Is it an ice cube or an iceberg? – Only time will tell. But to be safe, captain, let’s assume it is an iceberg until we know for sure. This article is intended to increase awareness of a potential exposure – the lookout on the bridge of a ship spots a shiny object in the water and alerts the captain. It is not intended as a legal opinion – contact your legal team for more information on this topic.
The shiny object we see floating in the water is called “escheatment.” Never heard of it? Well, your third-party administrator (TPA) has. If you are involved in the casualty claim profession and are not familiar with the word and the potential exposure it poses to your company, you may want to keep reading. If you are an expert on the subject, you can stop here.
“The process of turning over unclaimed or abandoned property to a state authority.” Keep reading – it really does impact the casualty claim world.
Why it is important to understand the issues
As state budgets tighten, focus is being placed on additional revenue opportunities, and “escheatment” meets that objective. As a result, the level of enforcement is on the rise, and the potential resulting exposure from non-compliance is on the increase.
In the past, escheatment may have been viewed as a subtle and insignificant topic in the world of claim management, but this is not the case today. A deeper understanding of the applicable state laws on escheatment and the potential exposure it presents is important in the turbulent waters of today.
The foundation of escheatment dates back to the reversion of lands in English feudal law to the “lord” when there were no heirs capable of inheriting under the original grant, and the reversion of property to the crown in England or to the state in the United States when there were no legal heirs. As you can see, the concept is not new, but increased enforcement is.
How it relates to casualty claim management
An easy way to explain it in the context of casualty claims is this: money may be due to the state for uncashed checks for disability payments made to an injured party, medical service, or vendor, as examples. What complicates the issue is the scope of each state’s law is different in terms of:
- when it’s due to be paid to the state
- the amount due the state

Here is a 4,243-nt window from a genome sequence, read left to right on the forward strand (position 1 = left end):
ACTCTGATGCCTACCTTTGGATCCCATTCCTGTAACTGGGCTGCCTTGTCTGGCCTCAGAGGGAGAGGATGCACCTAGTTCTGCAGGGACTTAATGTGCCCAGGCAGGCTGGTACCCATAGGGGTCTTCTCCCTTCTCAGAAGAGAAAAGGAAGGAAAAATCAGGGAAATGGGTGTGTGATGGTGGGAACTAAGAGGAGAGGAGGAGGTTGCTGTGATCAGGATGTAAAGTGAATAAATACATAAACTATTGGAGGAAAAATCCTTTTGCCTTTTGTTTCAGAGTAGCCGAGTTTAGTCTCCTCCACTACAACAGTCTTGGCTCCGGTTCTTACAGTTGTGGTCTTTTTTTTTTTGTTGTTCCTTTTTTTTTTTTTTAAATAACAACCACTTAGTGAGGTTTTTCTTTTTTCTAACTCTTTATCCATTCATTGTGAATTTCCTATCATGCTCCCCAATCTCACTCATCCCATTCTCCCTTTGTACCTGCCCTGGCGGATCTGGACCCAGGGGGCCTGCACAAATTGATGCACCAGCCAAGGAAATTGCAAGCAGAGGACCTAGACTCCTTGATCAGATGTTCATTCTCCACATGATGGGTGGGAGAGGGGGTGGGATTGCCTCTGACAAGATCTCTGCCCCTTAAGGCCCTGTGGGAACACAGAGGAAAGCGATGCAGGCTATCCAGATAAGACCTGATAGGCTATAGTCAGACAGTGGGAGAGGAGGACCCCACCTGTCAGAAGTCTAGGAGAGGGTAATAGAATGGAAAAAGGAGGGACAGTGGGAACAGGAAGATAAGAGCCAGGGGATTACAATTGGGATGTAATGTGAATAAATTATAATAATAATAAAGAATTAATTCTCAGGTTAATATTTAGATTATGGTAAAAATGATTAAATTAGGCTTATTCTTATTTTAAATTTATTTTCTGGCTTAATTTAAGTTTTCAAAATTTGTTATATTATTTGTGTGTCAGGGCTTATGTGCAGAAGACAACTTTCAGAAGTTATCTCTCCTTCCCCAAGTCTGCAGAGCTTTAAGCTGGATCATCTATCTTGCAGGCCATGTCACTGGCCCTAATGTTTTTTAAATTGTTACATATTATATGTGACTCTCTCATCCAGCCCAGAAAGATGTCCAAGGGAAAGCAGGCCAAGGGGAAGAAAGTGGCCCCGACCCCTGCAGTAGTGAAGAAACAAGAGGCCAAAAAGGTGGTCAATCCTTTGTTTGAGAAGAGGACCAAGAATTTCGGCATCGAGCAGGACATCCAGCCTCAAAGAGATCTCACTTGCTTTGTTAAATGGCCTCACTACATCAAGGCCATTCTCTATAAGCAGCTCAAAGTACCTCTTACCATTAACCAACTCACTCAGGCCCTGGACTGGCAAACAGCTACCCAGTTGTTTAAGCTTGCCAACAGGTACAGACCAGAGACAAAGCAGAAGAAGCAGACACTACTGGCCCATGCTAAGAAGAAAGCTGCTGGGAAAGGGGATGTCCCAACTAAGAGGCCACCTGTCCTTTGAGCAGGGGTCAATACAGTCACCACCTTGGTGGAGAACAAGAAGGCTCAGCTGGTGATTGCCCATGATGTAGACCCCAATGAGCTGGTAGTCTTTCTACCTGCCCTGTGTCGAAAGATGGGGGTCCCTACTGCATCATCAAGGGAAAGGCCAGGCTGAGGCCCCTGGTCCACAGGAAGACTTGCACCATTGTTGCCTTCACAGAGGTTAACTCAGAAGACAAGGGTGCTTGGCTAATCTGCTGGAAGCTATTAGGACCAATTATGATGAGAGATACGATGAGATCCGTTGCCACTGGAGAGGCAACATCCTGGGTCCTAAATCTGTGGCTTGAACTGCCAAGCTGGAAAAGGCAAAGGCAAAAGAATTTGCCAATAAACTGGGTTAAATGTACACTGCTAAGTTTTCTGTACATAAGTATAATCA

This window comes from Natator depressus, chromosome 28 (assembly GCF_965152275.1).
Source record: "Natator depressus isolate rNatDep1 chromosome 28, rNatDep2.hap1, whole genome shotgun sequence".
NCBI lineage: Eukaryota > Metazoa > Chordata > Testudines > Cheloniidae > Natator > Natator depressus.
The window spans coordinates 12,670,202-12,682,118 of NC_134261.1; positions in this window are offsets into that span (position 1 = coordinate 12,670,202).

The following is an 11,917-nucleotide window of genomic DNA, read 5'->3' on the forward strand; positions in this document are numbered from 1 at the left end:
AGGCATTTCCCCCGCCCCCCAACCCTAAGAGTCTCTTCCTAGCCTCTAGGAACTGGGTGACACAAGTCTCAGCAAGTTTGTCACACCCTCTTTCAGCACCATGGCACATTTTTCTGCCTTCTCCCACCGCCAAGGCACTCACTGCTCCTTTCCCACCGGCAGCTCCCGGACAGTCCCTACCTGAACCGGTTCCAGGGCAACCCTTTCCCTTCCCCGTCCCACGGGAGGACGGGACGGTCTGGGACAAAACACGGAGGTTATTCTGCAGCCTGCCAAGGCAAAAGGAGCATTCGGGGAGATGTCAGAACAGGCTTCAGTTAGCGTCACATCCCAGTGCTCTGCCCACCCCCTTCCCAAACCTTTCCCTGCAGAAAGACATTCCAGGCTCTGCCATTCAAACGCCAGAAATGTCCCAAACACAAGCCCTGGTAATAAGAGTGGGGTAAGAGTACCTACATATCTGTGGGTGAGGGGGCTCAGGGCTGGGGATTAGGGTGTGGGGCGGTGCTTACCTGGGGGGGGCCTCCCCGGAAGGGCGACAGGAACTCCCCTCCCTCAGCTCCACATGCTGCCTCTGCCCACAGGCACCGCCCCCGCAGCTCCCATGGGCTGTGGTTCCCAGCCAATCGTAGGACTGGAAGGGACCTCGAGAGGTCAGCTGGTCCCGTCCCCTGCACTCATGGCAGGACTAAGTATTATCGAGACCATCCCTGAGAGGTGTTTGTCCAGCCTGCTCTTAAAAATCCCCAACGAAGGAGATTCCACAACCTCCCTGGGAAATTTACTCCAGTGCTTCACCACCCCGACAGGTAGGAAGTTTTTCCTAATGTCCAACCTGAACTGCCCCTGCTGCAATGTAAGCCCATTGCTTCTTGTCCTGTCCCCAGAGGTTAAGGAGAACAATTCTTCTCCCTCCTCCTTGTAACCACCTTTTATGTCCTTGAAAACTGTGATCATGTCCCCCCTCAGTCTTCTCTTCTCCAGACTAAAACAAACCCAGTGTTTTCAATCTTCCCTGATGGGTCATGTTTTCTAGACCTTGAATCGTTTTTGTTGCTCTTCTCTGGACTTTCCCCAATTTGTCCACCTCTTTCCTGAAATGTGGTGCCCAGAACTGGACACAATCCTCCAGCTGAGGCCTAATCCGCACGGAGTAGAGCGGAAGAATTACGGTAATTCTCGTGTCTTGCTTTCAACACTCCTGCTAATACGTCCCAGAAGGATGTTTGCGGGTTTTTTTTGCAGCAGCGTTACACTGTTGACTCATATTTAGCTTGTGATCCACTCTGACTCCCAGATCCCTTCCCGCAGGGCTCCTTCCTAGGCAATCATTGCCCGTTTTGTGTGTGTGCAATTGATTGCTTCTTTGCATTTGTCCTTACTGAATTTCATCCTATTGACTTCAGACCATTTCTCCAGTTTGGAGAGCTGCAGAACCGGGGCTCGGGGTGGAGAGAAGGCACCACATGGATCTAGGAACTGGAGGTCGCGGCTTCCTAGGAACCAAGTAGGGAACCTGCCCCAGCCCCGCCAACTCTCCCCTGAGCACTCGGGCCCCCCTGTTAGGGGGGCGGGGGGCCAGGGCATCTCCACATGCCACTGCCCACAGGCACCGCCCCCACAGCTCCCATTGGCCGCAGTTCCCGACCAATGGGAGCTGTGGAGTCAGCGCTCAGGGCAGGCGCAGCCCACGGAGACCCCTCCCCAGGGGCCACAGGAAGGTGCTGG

- the amount of the potential fines when one does not adhere to state law
Just to name a few.
The basic process
An uncashed check expires due to its age and is re-issued. If the re-issued check is not cashed for a pre-determined number of days (typically 120) and expires, but later the payee makes contact, the check may be re-issued. However, at a date prescribed by state law, unclaimed money is required to be paid to the state. Thus, it is important to work closely with your TPA to attempt to locate the payee prior to the escheatment date and to monitor funds that should be paid to the state.
Can you answer these questions?
- Who is responsible for monitoring and responding to our company’s escheatment obligations?
- What does our TPA contract say about the subject?
- What is our current obligation to the state(s)?
- Is the process we have in place today capable of meeting the increased focus on compliance?
- If we switch TPAs, do we have the proper procedures in place to deal with the legacy claim payments as well as those made by the new TPA?
The above questions are focused solely on uncashed checks associated with the casualty claim process. Obviously the potential exposure a company faces due to “escheatment” extends far beyond the scope of this article. However, the underlying point is applicable to any financial instrument that poses a potential exposure due to escheatment – states are increasing their efforts to collect revenue through escheatment, and thus demand for complacence is increasing.
If we are seeing the “tip of an iceberg” and not an ice cube, then knowledge and preparation on the subject provides the insight necessary to make the appropriate course correction and avoid the potential risk posed by “escheatment.”